Hels said...

Hermes what I know about music could be written on the back of a postage stamp! In crayon!! But I do know about class consciousness.

I wonder if Elgar's ordinary background influenced his depressive episodes. His own family seemed not hugely achieving but they were decent enough. His Catholicism DID take him out of the mainstream yet his wife, who was very educated, accomplished and well published, loved and supported him anyhow.

Perhaps he was just hyper sensitive, even after he was feted all over Europe for his successes.

Philip Wilkinson said...

Elgar felt himself to be an outsider all his life. His Catholicism set him apart from the establishment, and his family was lower middle class. He craved the approval of the establishment and the society of the upper classes - and to a certain extent he won the friendship of upper-class people (through his wife, partly) - but, a hyper-sensitive soul indeed, he never felt he was truly accepted by the social set he wanted to be in, and so went around with several chips on his shoulder. His music was appreciated first in mainland Europe - especially the orchestral works like the Enigma Variations and the two symphonies - and when he did become famous in Britain he felt it was partly for the wrong reasons: I think I've read that he disliked the jingoistic ways in which 'Land of Hope and Glory' was used. Brinkwells must have been a wonderful sanctuary for him, and the music he wrote there is terrific, but after Alice died he retreated into his shell and he wrote very little: sad.

Hels said...

Philip, I agree with that.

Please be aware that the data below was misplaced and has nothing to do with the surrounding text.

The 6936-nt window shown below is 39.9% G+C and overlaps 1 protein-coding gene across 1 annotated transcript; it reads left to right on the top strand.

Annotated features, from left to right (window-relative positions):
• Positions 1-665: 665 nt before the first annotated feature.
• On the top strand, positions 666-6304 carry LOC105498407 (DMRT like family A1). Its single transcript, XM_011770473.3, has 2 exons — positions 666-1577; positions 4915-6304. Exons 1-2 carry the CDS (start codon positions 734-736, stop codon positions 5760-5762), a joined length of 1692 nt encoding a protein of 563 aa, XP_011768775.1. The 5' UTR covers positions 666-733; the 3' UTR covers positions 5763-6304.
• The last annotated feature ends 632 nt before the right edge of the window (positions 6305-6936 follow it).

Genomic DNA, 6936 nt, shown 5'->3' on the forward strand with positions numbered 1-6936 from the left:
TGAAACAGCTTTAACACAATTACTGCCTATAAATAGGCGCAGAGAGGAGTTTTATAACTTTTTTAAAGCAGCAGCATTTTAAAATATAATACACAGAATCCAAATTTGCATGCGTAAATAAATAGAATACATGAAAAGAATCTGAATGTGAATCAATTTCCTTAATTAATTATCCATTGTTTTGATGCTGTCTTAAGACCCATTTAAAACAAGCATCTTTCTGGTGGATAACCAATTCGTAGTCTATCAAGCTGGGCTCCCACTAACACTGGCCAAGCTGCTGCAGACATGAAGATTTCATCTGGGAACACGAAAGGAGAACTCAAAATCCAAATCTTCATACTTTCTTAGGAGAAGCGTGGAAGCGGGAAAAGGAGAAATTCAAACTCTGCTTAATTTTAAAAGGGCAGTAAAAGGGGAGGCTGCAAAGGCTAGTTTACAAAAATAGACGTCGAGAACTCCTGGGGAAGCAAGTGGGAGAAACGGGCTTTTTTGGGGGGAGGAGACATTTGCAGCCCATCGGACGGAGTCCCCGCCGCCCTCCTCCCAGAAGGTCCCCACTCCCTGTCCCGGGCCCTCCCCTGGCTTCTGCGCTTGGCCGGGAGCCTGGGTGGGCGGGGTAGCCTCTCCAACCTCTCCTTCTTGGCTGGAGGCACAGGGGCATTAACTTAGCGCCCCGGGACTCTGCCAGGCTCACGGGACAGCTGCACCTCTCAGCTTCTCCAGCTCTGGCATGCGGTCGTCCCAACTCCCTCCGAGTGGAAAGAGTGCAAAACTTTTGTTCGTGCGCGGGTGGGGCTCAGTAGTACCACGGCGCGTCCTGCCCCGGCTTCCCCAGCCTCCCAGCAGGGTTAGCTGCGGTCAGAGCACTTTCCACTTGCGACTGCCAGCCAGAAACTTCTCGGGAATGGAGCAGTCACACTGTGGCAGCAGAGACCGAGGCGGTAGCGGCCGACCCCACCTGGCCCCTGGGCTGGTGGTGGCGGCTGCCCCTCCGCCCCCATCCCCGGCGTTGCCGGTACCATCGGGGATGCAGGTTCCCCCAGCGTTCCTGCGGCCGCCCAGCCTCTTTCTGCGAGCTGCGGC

But until Elgar got to Brinkwells Cottage, he never really settled anywhere. Most people move twice or perhaps 3 times in adulthood. Not 25 times (I am not counting Elgar's work related, non-permanent moves).

Even his attempts to _buy_ Brinkwells Cottage fell through, although he only left Sussex it must be admitted because his beloved wife died.

Philip Wilkinson said...

Oh, by the way: one of my favourites among Elgar's short pieces is Sospiri, for string orchestra, organ, and harp. It's very slow and sad (the title means 'sighs') and was first performed on 15 August 1914. It was written just before the outbreak of World War I, so can't be taken as the composer's direct response to the war, but coming when it did it's a reminder that Elgar was not the simple triumphalist-imperialist that he's sometimes still made out to have been.

Hels said...

Philip

if Elgar was a hyper-sensitive soul who always felt like an outsider, no wonder he was often depressed. Did you know that in 1879 the young Elgar took up a post as bandmaster in a mental asylum, where he worked for 5 years? I did not!

See http://cultureandanarchy.wordpress.com/2014/08/27/elgar-at-the-lunatic-asylum/